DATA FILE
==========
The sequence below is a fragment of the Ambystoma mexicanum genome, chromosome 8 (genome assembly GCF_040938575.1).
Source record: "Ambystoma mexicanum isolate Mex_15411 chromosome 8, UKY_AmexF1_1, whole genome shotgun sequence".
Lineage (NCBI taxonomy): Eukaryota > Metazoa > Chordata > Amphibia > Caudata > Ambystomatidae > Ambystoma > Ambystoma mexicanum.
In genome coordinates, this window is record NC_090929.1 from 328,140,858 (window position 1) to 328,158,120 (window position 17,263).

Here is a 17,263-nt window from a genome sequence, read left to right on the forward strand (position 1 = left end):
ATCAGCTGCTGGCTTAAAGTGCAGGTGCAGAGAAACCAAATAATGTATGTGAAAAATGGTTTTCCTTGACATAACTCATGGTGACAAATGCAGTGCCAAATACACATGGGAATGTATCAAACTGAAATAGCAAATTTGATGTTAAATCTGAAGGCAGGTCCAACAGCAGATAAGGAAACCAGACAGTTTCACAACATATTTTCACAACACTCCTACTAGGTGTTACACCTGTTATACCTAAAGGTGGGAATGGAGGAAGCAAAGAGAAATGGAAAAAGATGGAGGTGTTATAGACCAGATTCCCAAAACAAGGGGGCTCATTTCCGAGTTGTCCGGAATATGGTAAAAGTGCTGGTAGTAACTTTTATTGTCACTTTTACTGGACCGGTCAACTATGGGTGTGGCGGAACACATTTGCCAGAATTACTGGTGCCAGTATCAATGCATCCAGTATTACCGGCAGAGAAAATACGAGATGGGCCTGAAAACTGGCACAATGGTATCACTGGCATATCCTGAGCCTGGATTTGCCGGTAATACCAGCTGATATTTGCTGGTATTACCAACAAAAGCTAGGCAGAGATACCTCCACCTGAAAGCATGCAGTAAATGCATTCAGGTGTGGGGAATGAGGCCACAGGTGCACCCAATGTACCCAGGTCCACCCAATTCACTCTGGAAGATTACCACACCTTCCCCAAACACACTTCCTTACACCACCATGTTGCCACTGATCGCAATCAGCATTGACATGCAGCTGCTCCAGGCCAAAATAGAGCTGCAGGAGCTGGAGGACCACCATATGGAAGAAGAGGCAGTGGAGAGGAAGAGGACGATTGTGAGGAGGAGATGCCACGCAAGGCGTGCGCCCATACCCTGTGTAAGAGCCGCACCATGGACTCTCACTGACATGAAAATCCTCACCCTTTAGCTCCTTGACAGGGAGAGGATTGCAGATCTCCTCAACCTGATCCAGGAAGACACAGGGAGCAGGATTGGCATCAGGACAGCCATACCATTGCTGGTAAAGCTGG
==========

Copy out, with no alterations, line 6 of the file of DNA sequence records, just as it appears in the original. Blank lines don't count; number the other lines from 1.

ATCAGCTGCTGGCTTAAAGTGCAGGTGCAGAGAAACCAAATAATGTATGTGAAAAATGGTTTTCCTTGACATAACTCATGGTGACAAATGCAGTGCCAAATACACATGGGAATGTATCAAACTGAAATAGCAAATTTGATGTTAAATCTGAAGGCAGGTCCAACAGCAGATAAGGAAACCAGACAGTTTCACAACATATTTTCACAACACTCCTACTAGGTGTTACACCTGTTATACCTAAAGGTGGGAATGGAGGAAGCAAAGAGAAATGGAAAAAGATGGAGGTGTTATAGACCAGATTCCCAAAACAAGGGGGCTCATTTCCGAGTTGTCCGGAATATGGTAAAAGTGCTGGTAGTAACTTTTATTGTCACTTTTACTGGACCGGTCAACTATGGGTGTGGCGGAACACATTTGCCAGAATTACTGGTGCCAGTATCAATGCATCCAGTATTACCGGCAGAGAAAATACGAGATGGGCCTGAAAACTGGCACAATGGTATCACTGGCATATCCTGAGCCTGGATTTGCCGGTAATACCAGCTGATATTTGCTGGTATTACCAACAAAAGCTAGGCAGAGATACCTCCACCTGAAAGCATGCAGTAAATGCATTCAGGTGTGGGGAATGAGGCCACAGGTGCACCCAATGTACCCAGGTCCACCCAATTCACTCTGGAAGATTACCACACCTTCCCCAAACACACTTCCTTACACCACCATGTTGCCACTGATCGCAATCAGCATTGACATGCAGCTGCTCCAGGCCAAAATAGAGCTGCAGGAGCTGGAGGACCACCATATGGAAGAAGAGGCAGTGGAGAGGAAGAGGACGATTGTGAGGAGGAGATGCCACGCAAGGCGTGCGCCCATACCCTGTGTAAGAGCCGCACCATGGACTCTCACTGACATGAAAATCCTCACCCTTTAGCTCCTTGACAGGGAGAGGATTGCAGATCTCCTCAACCTGATCCAGGAAGACACAGGGAGCAGGATTGGCATCAGGACAGCCATACCATTGCTGGTAAAGCTGG